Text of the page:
Hear about one patient's journey with Cushing's disease
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Signifor is the first Food and Drug Administration (FDA)-approved prescription medicine that lowers cortisol in patients with Cushing's disease by binding and activating the somatostatin receptors that cause inhibition of ACTH, thereby decreasing cortisol production.
Signifor is used to treat Cushing's disease in adults who cannot have surgery or have failed surgery.
Signifor should be injected twice a day subcutaneously (under the skin). Your doctor will prescribe the dose that is right for you. Your doctor will see how you respond to using Signifor, and may adjust the dose.
Signifor is a type of somatostatin analog. It acts like somatostatin, which is normally found in the human body, and stops the production of certain hormones, including adrenocorticotropic hormone (ACTH). Signifor is able to block the production of ACTH. This helps control how much cortisol the body creates and helps decrease cortisol levels in the body.
Signifor is proven to help reduce cortisol levels. The key is that only Signifor works directly on the source of Cushing's disease by binding and activating the somatostatin receptors that cause inhibition of ACTH, thereby decreasing cortisol production. Reducing cortisol levels is the goal of Cushing's disease treatment.
Signifor is the first Food and Drug Administration (FDA)-approved prescription medicine that reduces cortisol by binding and activating the somatostatin receptors that cause inhibition of ACTH, thereby decreasing cortisol production.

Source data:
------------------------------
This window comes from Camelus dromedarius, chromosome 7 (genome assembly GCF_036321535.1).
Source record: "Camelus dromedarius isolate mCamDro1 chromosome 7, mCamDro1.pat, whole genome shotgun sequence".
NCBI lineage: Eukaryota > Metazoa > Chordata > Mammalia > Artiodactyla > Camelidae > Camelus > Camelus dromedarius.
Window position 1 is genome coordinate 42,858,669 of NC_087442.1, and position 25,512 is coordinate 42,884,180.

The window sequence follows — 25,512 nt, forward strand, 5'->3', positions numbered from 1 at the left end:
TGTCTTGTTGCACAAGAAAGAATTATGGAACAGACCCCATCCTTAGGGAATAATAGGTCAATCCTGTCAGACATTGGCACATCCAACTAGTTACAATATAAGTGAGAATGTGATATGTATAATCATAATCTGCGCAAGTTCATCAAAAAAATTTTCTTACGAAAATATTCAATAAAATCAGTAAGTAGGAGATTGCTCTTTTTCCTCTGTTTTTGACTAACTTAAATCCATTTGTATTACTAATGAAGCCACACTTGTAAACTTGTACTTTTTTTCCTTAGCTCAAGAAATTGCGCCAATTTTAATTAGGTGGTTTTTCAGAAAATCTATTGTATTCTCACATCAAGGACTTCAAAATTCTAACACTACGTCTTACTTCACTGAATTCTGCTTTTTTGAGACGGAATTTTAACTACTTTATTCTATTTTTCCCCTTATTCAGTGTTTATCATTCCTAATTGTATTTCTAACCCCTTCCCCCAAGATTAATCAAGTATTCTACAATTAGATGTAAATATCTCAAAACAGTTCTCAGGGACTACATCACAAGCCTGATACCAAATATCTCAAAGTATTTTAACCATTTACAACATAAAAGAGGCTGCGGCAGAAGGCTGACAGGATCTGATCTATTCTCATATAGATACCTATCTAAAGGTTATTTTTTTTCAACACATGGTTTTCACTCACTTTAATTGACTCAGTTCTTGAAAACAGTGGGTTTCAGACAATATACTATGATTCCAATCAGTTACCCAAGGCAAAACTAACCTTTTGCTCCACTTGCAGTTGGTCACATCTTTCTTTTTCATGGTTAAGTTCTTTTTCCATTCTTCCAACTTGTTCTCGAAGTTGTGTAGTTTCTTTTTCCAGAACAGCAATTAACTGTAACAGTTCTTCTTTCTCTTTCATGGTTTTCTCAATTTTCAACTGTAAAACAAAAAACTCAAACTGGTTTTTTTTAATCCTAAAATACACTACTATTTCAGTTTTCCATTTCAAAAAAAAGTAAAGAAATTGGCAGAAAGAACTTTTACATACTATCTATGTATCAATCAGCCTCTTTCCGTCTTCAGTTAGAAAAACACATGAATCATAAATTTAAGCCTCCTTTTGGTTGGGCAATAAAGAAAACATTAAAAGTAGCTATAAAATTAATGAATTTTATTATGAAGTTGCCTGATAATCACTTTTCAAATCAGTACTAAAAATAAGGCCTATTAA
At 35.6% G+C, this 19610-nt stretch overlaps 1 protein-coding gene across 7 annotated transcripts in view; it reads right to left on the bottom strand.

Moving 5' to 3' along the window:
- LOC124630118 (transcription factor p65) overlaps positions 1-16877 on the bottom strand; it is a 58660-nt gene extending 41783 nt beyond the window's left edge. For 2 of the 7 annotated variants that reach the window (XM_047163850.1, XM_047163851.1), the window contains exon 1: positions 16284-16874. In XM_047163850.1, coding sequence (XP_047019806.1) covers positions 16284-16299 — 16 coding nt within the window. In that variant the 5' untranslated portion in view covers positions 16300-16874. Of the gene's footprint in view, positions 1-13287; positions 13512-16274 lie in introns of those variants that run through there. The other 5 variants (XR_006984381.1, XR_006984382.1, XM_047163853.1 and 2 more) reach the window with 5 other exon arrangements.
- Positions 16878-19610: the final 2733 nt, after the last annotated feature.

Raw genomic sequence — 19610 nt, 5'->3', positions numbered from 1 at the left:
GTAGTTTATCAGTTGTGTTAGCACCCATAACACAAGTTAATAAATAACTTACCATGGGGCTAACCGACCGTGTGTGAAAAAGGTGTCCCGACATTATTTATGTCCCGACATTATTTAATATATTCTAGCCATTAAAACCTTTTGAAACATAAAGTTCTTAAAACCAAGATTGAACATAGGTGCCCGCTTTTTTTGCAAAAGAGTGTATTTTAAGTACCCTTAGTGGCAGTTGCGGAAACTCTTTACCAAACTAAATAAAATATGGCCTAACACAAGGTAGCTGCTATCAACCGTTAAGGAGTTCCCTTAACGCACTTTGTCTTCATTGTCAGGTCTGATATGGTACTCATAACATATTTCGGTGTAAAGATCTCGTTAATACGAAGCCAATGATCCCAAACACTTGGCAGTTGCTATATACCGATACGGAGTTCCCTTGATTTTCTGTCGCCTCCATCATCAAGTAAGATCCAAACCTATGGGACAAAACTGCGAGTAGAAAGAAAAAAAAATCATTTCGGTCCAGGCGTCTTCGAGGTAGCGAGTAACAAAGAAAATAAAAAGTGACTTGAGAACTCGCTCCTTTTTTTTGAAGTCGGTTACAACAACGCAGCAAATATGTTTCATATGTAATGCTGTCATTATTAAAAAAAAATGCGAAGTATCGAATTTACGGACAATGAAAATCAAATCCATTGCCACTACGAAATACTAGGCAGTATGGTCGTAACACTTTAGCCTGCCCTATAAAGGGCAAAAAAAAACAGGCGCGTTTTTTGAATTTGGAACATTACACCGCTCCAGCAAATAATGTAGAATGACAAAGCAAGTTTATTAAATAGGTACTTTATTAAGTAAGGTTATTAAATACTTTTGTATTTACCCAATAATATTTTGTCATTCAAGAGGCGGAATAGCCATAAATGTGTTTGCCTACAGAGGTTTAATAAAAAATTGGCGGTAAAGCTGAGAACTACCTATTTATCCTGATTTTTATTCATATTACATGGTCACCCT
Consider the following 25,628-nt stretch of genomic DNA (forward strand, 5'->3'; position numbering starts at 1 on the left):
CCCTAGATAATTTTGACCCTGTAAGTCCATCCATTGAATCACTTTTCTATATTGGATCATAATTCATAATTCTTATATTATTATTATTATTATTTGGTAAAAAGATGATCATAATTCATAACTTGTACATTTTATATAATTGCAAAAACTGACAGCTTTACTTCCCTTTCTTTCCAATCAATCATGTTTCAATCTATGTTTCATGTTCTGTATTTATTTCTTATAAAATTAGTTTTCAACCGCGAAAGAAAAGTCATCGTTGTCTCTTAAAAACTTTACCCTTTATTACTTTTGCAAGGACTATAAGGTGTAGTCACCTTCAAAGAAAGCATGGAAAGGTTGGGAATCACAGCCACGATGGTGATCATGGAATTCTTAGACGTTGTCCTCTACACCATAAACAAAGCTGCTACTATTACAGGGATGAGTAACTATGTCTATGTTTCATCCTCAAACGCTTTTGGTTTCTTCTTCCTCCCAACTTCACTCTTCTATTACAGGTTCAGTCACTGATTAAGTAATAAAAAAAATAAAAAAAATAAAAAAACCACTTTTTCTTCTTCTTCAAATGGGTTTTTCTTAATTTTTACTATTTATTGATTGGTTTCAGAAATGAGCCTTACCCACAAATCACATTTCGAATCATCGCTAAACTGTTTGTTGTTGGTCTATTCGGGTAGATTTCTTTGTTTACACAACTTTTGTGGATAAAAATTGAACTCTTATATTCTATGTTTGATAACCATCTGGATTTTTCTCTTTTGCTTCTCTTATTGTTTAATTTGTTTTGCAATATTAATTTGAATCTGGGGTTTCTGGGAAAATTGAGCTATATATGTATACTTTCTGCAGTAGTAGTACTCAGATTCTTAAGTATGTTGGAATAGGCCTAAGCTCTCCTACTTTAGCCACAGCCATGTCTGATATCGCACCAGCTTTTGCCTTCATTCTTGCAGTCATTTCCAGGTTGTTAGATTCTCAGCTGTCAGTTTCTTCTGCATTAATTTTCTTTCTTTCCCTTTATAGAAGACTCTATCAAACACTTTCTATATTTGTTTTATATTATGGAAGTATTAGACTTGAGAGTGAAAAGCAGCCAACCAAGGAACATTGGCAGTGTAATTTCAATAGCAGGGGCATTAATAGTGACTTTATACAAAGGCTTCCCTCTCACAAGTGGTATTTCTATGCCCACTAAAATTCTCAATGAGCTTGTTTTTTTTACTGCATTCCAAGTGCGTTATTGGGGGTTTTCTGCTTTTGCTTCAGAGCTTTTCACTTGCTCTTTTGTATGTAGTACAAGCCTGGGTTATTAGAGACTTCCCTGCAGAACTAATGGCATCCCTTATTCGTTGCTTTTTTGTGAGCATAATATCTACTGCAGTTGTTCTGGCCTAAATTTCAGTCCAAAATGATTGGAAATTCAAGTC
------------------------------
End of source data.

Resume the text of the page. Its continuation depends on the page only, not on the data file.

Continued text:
Studies have shown that Signifor lowers cortisol levels as soon as 1 month after starting treatment. In fact, many patients saw their cortisol reductions continue through a year of treatment with Signifor.
In a study of Signifor, patients showed mean UFC normalization after 6 months of treatment.
The percentages of patients with mean urinary-free cortisol ≤ULN or ≥50% reduction from baseline, a less stringent end point than the primary end point, were 34% in the 0.6 mg twice a day group and 41% in the 0.9 mg twice a day group.
In addition to lowering cortisol levels, patients taking Signifor saw an improvement in symptoms, including:
Individual patients showed varying degrees of improvement in Cushing's disease manifestations, but because of the variability in response and the absence of a control group in this trial, it is uncertain whether these changes could be ascribed to the effects of Signifor.
*Due to the fact that the study allowed blood pressure medication and dose increases in patients already receiving such medications, the individual contribution of Signifor or of blood pressure medication adjustments cannot be clearly established.
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